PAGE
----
Suppose we have a pot of known dimensions filled to level L with boiling water on a stove, covered by a lid with a vent of known dimensions. Given the steady-state temperature of the stove (bottom of pot's surface), how to quantitatively estimate the ambient pressure and temperature of steam in the pot, at 1 atm pressure outside the pot?
All I can think of is that the pressure will be a function of the vent size (monotonically decreasing) and stove temperature (monotonically increasing). That's because more steam will be produced at higher stove temperature and the velocity of steam escaping through the vent is a monotonically increasing function of pressure; at equilibrium the amount of steam escaping == the amount of steam produced per unit time. But is it only the pressure that's increasing as stove temperature increases? In the limiting case of no water and zero-sized vent, the temperature of steam will be increasing until it reaches the temperature of the stove. Does the presence of 100°C water affect the temperature of steam?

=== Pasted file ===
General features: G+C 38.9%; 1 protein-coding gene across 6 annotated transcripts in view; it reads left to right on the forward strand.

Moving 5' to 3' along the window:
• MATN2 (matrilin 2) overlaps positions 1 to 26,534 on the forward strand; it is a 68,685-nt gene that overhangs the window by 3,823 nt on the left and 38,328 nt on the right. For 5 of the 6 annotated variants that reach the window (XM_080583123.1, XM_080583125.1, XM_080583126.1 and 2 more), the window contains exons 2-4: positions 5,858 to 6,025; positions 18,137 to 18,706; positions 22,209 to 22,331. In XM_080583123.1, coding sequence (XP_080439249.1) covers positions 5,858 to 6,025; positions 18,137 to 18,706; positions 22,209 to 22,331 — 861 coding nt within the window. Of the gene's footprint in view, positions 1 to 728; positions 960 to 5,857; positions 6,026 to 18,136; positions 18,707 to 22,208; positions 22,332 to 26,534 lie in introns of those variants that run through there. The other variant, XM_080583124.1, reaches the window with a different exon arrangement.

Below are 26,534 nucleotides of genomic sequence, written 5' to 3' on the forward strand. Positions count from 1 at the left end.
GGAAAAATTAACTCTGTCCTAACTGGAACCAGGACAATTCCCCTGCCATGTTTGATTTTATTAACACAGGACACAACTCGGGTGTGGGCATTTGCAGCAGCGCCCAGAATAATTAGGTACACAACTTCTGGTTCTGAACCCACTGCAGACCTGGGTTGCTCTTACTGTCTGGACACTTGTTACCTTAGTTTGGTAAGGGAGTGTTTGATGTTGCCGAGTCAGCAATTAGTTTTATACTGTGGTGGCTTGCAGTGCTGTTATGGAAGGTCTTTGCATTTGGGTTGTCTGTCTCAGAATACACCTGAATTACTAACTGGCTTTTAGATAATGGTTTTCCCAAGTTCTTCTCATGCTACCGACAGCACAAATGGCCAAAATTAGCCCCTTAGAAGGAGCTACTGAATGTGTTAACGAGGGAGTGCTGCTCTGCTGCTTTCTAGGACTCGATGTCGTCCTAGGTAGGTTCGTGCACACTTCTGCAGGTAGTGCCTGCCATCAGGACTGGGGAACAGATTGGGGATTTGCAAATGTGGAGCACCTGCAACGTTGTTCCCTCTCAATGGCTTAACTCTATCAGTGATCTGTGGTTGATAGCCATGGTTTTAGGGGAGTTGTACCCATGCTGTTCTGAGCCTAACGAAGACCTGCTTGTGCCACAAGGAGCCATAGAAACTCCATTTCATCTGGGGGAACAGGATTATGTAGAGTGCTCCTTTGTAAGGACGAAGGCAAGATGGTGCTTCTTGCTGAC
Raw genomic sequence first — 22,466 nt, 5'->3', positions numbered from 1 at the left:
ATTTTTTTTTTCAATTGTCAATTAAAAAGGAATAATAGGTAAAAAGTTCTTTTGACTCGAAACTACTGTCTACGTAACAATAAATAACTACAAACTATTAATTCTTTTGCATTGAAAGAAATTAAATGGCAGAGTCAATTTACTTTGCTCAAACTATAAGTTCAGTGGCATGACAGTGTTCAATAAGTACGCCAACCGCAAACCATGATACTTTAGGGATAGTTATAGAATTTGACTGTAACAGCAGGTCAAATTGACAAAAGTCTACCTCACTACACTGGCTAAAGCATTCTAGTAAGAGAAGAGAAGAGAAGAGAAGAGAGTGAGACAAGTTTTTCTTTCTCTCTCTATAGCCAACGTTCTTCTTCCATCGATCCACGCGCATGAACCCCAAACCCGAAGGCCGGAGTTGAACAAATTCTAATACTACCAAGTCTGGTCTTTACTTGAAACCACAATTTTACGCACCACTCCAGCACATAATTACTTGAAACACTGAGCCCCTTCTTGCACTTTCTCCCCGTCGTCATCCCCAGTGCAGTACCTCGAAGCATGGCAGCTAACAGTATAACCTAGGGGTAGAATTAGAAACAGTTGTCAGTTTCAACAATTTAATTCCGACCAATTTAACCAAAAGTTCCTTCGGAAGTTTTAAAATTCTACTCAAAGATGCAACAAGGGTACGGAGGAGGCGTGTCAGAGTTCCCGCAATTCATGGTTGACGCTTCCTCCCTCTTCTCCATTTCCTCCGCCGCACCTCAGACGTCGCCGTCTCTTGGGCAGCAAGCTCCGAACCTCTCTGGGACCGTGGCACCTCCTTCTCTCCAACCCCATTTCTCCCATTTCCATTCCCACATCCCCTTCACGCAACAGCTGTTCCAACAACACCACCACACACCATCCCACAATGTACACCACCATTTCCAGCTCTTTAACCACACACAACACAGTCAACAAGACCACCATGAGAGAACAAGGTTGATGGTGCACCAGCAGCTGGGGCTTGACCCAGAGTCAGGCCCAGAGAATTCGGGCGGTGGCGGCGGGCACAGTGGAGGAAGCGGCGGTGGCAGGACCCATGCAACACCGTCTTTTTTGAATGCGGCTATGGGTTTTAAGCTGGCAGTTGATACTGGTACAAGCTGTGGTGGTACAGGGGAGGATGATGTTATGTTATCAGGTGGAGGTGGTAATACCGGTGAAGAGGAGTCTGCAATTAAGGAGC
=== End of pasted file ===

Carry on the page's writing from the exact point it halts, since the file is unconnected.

One way to attempt to solve this problem might be to consider the amount of energy entering and exiting the pot (the rate of mass lost due to steam escaping is low, so assume no mass is lost).
I expect the answer to the whole problem would be a set of simultaneous equations to solve. But what equation to use to find the rate of energy input? It would be to do with the temperature of the stove and the temperature of the water, 100°C, but I can't think of how to find it.